If you were to list the places that really need energy, hospitals would be near the top of the list. They need to keep patients warm, run oxygen machines and dialysis, switch the lights on for night time operations, keep medicines refrigerated, use scanners, heart monitors, computers… the list goes on and on. And, if we’re not careful, the carbon emissions really start mounting up.
Fortunately, there are hospitals keen on making the planet healthy, as well as their patients. And in some hospitals, where electricity is in short supply, using clean, renewable power isn’t an add on, it’s vital for patient care.
Here are five of our favourite hospitals making innovative use of clean energy.
Sustainable solar in rural Nepal
In rural Nepal, electricity can be hard to come by. Plenty of hospitals and clinics are totally off grid, and long power cuts plague those that are connected. Without electricity it’s really difficult to care for sick patients - and that’s where the idea for SunFarmer came from.
Their mission is to make solar panels affordable for hospitals. The rent-to-buy scheme means hospitals put up 20% of the price and pay the rest in monthly instalments. They also organise local financing and loans for clinics that can’t afford the initial costs.
SunFarmer are responsible for installing and maintaining the panels, so any time there’s a problem they send a local engineer to fix it. ‘Install and run’ this aint. In 2016 the solar panels they’d installed produced enough electricity for 9,400 caesarean sections in hospitals.
Clean heat and cycle sharing
University Hospital of South Manchester proudly call themselves the greenest hospital in Britain. In just five years they cut their carbon emissions by 28%.
They really went to town on energy saving with insulation, low energy bulbs, motion censored lights, and ultra efficient boilers. Not content with that, they installed two giant biomass boilers and some heat pumps too. Those alone save them 3400 tonnes of CO2 every year.
The hospital also started a car share project - with the best parking spots available to car sharers. Even better, they’re working with the local police on their cycle scheme. The hospital is given second hand and abandoned bikes found by the police, then a volunteer comes to fix them up and the staff can use them to commute.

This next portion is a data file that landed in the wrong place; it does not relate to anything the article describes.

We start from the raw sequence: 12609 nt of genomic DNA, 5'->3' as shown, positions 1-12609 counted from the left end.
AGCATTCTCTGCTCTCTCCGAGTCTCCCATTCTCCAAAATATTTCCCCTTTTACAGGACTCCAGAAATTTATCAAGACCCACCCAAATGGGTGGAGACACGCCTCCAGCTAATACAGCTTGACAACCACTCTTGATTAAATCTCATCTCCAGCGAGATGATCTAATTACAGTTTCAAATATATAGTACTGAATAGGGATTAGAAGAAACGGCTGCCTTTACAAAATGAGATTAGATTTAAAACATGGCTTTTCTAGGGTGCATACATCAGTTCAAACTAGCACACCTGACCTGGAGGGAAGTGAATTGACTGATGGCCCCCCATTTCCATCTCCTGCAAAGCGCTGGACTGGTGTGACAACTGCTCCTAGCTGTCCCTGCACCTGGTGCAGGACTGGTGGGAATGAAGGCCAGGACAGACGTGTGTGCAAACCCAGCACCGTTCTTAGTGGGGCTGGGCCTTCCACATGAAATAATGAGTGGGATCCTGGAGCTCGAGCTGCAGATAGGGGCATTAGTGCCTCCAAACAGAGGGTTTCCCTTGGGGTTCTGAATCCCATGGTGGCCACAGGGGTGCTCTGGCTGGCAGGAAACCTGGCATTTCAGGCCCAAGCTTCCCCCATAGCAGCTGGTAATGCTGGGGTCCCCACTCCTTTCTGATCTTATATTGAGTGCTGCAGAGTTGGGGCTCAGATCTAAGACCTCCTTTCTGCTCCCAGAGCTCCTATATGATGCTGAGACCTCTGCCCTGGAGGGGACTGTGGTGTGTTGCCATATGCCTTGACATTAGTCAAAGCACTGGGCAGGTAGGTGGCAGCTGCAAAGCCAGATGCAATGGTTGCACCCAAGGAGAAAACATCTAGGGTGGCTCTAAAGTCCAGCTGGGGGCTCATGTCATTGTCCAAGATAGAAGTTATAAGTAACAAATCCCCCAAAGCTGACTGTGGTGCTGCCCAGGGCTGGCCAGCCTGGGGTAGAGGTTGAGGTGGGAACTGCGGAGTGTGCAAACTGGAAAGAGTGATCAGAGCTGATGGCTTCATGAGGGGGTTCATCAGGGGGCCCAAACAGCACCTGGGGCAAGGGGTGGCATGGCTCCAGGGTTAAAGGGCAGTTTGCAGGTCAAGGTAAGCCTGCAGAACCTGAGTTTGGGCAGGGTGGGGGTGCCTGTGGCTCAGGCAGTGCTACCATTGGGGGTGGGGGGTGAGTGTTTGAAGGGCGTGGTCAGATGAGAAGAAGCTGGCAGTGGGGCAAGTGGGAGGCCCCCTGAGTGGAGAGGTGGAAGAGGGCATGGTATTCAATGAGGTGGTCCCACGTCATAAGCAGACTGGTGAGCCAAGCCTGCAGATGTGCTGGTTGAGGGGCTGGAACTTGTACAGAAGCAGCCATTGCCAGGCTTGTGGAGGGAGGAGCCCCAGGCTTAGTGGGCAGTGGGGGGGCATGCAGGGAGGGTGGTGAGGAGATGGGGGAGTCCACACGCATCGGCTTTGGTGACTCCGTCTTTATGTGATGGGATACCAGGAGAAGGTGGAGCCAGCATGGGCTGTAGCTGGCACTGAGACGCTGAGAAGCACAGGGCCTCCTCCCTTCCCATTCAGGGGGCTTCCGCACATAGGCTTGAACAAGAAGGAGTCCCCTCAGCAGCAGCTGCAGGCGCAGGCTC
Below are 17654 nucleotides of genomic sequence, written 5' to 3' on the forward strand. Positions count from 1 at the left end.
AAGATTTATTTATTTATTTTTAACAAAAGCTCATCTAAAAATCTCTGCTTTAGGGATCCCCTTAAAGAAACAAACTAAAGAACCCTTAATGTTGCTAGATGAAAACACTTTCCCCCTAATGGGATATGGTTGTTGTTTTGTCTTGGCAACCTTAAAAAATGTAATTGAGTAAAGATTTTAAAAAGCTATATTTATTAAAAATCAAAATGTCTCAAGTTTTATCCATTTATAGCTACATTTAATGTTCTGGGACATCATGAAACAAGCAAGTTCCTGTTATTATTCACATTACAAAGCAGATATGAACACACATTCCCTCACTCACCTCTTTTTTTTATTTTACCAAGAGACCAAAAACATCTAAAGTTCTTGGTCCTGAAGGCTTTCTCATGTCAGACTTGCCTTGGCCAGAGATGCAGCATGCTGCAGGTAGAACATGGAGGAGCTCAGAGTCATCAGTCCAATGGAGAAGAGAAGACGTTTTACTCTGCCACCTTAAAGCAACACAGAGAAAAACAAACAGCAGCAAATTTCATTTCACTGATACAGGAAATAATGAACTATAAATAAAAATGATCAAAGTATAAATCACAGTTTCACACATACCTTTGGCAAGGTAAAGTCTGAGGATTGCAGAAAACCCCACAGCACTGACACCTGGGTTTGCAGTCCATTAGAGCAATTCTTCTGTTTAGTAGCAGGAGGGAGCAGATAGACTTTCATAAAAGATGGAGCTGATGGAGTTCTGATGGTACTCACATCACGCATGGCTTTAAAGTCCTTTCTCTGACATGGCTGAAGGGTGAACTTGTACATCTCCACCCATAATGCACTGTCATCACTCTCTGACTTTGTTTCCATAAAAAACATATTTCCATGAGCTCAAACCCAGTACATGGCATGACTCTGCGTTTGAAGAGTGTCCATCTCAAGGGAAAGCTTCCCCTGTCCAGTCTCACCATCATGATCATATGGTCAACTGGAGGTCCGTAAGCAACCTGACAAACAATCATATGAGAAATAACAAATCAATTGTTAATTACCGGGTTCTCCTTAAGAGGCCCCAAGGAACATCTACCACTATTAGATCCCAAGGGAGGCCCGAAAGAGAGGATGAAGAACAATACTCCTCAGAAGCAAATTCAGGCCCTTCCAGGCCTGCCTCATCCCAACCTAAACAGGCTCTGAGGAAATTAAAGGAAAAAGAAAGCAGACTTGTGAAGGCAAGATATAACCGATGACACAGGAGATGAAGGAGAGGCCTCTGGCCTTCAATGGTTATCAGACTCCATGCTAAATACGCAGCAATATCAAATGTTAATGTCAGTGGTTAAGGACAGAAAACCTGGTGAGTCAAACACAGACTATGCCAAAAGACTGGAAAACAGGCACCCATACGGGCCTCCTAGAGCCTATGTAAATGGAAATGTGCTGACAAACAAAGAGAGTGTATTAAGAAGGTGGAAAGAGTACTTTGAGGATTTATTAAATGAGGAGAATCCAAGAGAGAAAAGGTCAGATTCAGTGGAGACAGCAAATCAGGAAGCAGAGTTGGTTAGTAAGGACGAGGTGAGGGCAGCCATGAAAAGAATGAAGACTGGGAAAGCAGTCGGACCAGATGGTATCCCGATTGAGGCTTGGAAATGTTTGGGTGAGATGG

Security problems and the civil war mean power cuts in Libya can last for 17 hours. So the UN Development Programme has turned to solar power to keep hospitals going. In January 2017, they installed panels at ten hospitals - that’s two and a half every week! They’ve also installed batteries that store extra power that’s generated in the daytime to be used over night. The first was Abu Sleem hospital in Tripoli, which uses the consistent power for their intensive care unit.
Harnessing the wind
Keen to save cash and carbon, Queen Elizabeth’s hospital in King’s Lynn, Norfolk, went big. In Spring 2016 they built a wind turbine in the staff car park.
The turbine is owned by energy company Ecotricity, but the hospital use most of the power (enough for 350 homes). They get a 20% discount on their electricity bills, which means more money to spend on important stuff like making people better. It’ll also save 600 tonnes of CO2 every year - that’s the same as 60 MRI scanners (and those things are giant!).
Saving lives with solar and air
In Ugandan hospitals, pure oxygen can be hard to come by. Add power supply difficulties into the mix and you get a serious problem for patients with lung problems like pneumonia. So scientists have created a bit of kit that helps keep them alive. The best part? It uses resources we’ve got plenty of: sun and air.
It’s essentially a solar oxygen machine. Solar panels generate electricity which is stored in batteries. These power an oxygen concentrator which strips the nitrogen out of air to produce pure oxygen. Tests show it works just as well as a conventional oxygen machine. The plan is to install it in 80 hospitals across Uganda.
This blog post is funded by our pals at Ben & Jerry’s
Banner photo: Possible, creative commons 2.0